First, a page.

What We Have to Offer
I am currently at the AmericanHort board and community connector meetings in Columbus, Ohio. Among other things, this has been an opportunity for many segments of the horticultural market — greenhouse, nursery, retail, interior plantscaping, landscaping and “next generation” — to come together and share their major concerns and challenges.
Every single segment today mentioned labor. Now this differed somewhat with the greenhouse and nursery cohorts talking about H-2A and finding workers while in the retail section we discussed training and maintaining star employees, with everyone else nodding their heads. How do we make horticulture a viable career path?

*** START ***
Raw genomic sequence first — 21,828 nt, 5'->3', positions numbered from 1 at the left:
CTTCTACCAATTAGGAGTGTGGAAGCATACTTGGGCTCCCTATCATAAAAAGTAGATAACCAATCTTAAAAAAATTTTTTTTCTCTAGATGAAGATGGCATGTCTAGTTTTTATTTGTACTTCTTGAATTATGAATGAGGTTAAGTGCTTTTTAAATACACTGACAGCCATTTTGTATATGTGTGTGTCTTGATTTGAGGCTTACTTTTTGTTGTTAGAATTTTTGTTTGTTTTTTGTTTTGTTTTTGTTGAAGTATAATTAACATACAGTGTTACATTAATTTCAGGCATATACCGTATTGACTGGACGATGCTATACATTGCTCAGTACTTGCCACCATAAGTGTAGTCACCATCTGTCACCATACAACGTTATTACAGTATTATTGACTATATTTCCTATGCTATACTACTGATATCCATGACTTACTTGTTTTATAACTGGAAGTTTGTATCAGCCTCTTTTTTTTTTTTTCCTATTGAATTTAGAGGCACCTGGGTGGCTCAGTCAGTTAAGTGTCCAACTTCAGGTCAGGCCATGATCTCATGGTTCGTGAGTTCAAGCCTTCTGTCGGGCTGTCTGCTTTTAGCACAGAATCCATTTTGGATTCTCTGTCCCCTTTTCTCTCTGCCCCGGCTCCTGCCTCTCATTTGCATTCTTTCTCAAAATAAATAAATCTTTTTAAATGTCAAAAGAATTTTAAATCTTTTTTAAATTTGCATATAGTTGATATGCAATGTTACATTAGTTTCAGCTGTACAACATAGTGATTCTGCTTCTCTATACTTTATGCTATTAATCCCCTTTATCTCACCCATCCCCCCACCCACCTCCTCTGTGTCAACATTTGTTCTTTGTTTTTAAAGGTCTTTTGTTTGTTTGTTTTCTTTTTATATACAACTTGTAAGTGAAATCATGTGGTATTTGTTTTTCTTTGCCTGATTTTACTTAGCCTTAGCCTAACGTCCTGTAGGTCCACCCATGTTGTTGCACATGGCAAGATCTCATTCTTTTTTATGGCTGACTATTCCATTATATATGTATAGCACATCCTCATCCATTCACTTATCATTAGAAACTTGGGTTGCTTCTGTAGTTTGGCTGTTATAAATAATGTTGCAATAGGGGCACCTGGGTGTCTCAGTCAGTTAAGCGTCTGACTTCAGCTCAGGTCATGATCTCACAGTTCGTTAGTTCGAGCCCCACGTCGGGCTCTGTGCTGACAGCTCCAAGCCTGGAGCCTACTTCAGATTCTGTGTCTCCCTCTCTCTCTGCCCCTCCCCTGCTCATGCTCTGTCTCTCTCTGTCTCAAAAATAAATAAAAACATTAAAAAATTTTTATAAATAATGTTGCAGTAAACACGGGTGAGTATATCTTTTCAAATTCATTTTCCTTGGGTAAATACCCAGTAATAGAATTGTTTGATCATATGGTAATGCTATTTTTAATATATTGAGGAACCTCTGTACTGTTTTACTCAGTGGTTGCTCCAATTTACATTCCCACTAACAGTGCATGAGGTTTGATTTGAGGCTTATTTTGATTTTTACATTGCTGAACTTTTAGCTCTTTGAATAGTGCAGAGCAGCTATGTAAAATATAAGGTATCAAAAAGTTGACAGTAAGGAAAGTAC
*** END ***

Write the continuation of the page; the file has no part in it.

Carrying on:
The discussion took me back to an article I recently bookmarked from The Washington Post: The Horticulture Industry’s Age Problem is Bigger Than You Think.
I recommend giving it a read; it won’t take you very long. The writer talked with Susan Yoder of Seed Your Future, an initiative I hope you’ve heard of that promotes horticulture to middle schoolers. What made me most excited though was that The Washington Post is talking about some of the reasons why horticulture is a viable career option, and that’s good for our industry.
If young students do not have any experience with gardening or have never heard the word horticulture, it’s hard for them to envision it as a career. We also need to sell the industry to parents as they continue to play more of a role in financing — and oftentimes having a major say — in their children’s schooling.
I would love to hear one or two things your garden center offers employees that sets you apart from other employers. Send me an email at [email protected].